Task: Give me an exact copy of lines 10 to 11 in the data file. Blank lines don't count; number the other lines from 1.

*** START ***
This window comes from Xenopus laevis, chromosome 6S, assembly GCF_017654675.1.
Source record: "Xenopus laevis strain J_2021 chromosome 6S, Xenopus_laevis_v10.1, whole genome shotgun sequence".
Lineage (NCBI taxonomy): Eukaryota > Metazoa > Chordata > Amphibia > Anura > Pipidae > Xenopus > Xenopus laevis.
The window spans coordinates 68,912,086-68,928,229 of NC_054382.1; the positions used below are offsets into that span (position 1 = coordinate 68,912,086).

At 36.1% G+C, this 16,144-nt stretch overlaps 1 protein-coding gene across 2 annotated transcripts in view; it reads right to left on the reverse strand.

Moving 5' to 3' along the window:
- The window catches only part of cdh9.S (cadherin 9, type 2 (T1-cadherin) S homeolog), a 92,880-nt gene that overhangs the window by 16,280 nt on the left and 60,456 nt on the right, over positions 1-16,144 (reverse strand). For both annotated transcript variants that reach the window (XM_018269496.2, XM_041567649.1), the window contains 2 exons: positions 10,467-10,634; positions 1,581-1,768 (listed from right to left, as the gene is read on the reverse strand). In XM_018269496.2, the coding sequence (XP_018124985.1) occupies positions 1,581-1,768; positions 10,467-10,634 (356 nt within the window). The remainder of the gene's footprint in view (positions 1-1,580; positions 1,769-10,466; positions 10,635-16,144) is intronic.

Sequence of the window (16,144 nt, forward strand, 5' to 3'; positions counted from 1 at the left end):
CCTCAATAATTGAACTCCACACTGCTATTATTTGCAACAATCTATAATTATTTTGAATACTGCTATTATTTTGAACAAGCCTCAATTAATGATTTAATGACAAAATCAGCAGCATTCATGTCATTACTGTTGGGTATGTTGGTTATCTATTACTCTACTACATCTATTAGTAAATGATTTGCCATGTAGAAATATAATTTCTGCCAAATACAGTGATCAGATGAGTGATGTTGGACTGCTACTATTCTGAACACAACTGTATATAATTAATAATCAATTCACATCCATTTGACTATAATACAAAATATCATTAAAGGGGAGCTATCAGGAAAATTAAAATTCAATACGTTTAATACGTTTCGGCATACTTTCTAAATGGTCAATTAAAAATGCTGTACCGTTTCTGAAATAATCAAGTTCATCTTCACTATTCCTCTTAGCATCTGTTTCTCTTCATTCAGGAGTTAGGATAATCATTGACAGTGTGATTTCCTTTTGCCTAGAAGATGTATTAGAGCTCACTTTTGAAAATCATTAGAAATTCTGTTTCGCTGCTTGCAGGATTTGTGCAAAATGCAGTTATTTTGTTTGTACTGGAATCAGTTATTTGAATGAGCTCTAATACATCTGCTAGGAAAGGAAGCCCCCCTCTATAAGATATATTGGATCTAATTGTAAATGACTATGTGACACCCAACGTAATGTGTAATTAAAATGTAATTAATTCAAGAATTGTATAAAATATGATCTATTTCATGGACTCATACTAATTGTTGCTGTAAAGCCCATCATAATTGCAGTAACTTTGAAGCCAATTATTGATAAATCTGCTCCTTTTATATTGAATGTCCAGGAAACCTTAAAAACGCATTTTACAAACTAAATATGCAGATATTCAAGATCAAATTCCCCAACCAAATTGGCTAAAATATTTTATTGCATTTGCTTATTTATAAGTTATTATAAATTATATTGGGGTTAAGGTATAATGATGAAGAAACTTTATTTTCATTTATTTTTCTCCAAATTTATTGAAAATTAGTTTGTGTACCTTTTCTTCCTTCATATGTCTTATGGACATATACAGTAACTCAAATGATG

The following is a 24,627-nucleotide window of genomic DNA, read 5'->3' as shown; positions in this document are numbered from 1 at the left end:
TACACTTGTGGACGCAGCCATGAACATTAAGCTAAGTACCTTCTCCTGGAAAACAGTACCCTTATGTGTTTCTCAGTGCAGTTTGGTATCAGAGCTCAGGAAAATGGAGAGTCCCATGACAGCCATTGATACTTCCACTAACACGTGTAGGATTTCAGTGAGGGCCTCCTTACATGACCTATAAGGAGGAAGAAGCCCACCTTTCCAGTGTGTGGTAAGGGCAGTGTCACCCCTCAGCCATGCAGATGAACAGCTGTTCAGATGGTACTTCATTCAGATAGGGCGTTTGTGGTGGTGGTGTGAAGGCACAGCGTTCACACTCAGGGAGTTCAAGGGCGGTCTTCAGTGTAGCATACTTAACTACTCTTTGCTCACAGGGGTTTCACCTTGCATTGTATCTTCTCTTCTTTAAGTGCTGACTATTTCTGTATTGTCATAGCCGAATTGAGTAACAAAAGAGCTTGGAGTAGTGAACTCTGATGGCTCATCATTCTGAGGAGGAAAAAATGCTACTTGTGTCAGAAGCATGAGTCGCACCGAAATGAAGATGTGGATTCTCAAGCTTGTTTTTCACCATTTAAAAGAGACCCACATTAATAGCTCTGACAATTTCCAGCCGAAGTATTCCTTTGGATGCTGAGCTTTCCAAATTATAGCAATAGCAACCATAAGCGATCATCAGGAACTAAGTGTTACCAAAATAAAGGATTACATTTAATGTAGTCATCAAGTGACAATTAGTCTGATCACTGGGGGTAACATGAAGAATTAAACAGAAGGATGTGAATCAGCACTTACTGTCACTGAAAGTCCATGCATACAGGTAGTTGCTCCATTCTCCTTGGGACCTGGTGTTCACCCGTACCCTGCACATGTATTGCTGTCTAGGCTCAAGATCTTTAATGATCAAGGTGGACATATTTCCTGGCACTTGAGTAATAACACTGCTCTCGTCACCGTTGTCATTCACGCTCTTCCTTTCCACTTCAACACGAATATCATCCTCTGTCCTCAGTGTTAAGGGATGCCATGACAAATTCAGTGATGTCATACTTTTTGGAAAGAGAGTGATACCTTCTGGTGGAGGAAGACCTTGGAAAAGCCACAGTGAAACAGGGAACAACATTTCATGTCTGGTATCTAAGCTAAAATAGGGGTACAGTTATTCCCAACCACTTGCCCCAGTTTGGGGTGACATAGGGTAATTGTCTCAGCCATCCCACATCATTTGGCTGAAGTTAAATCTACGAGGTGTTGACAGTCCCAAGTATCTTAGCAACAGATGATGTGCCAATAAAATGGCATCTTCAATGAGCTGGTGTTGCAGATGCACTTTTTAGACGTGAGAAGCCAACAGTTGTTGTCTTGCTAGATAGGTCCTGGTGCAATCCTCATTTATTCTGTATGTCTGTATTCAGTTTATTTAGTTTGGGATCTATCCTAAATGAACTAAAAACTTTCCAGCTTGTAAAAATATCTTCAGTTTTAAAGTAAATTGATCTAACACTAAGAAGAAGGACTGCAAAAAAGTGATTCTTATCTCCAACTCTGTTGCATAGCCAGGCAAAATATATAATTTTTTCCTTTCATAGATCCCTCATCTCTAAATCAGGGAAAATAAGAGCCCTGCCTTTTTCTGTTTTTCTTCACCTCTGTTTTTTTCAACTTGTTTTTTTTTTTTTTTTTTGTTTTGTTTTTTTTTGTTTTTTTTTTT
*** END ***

The following is a 24,627-nucleotide window of genomic DNA, read 5'->3' as shown; positions in this document are numbered from 1 at the left end:
TACACTTGTGGACGCAGCCATGAACATTAAGCTAAGTACCTTCTCCTGGAAAACAGTACCCTTATGTGTTTCTCAGTGCAGTTTGGTATCAGAGCTCAGGAAAATGGAGAGTCCCATGACAGCCATTGATACTTCCACTAACACGTGTAGGATTTCAGTGAGGGCCTCCTTACATGACCTATAAGGAGGAAGAAGCCCACCTTTCCAGTGTGTGGTAAGGGCAGTGTCACCCCTCAGCCATGCAGATGAACAGCTGTTCAGATGGTACTTCATTCAGATAGGGCGTTTGTGGTGGTGGTGTGAAGGCACAGCGTTCACACTCAGGGAGTTCAAGGGCGGTCTTCAGTGTAGCATACTTAACTACTCTTTGCTCACAGGGGTTTCACCTTGCATTGTATCTTCTCTTCTTTAAGTGCTGACTATTTCTGTATTGTCATAGCCGAATTGAGTAACAAAAGAGCTTGGAGTAGTGAACTCTGATGGCTCATCATTCTGAGGAGGAAAAAATGCTACTTGTGTCAGAAGCATGAGTCGCACCGAAATGAAGATGTGGATTCTCAAGCTTGTTTTTCACCATTTAAAAGAGACCCACATTAATAGCTCTGACAATTTCCAGCCGAAGTATTCCTTTGGATGCTGAGCTTTCCAAATTATAGCAATAGCAACCATAAGCGATCATCAGGAACTAAGTGTTACCAAAATAAAGGATTACATTTAATGTAGTCATCAAGTGACAATTAGTCTGATCACTGGGGGTAACATGAAGAATTAAACAGAAGGATGTGAATCAGCACTTACTGTCACTGAAAGTCCATGCATACAGGTAGTTGCTCCATTCTCCTTGGGACCTGGTGTTCACCCGTACCCTGCACATGTATTGCTGTCTAGGCTCAAGATCTTTAATGATCAAGGTGGACATATTTCCTGGCACTTGAGTAATAACACTGCTCTCGTCACCGTTGTCATTCACGCTCTTCCTTTCCACTTCAACACGAATATCATCCTCTGTCCTCAGTGTTAAGGGATGCCATGACAAATTCAGTGATGTCATACTTTTTGGAAAGAGAGTGATACCTTCTGGTGGAGGAAGACCTTGGAAAAGCCACAGTGAAACAGGGAACAACATTTCATGTCTGGTATCTAAGCTAAAATAGGGGTACAGTTATTCCCAACCACTTGCCCCAGTTTGGGGTGACATAGGGTAATTGTCTCAGCCATCCCACATCATTTGGCTGAAGTTAAATCTACGAGGTGTTGACAGTCCCAAGTATCTTAGCAACAGATGATGTGCCAATAAAATGGCATCTTCAATGAGCTGGTGTTGCAGATGCACTTTTTAGACGTGAGAAGCCAACAGTTGTTGTCTTGCTAGATAGGTCCTGGTGCAATCCTCATTTATTCTGTATGTCTGTATTCAGTTTATTTAGTTTGGGATCTATCCTAAATGAACTAAAAACTTTCCAGCTTGTAAAAATATCTTCAGTTTTAAAGTAAATTGATCTAACACTAAGAAGAAGGACTGCAAAAAAGTGATTCTTATCTCCAACTCTGTTGCATAGCCAGGCAAAATATATAATTTTTTCCTTTCATAGATCCCTCATCTCTAAATCAGGGAAAATAAGAGCCCTGCCTTTTTCTGTTTTTCTTCACCTCTGTTTTTTTCAACTTGTTTTTTTTTTTTTTTTTTGTTTTGTTTTTTTTTGTTTTTTTTTTT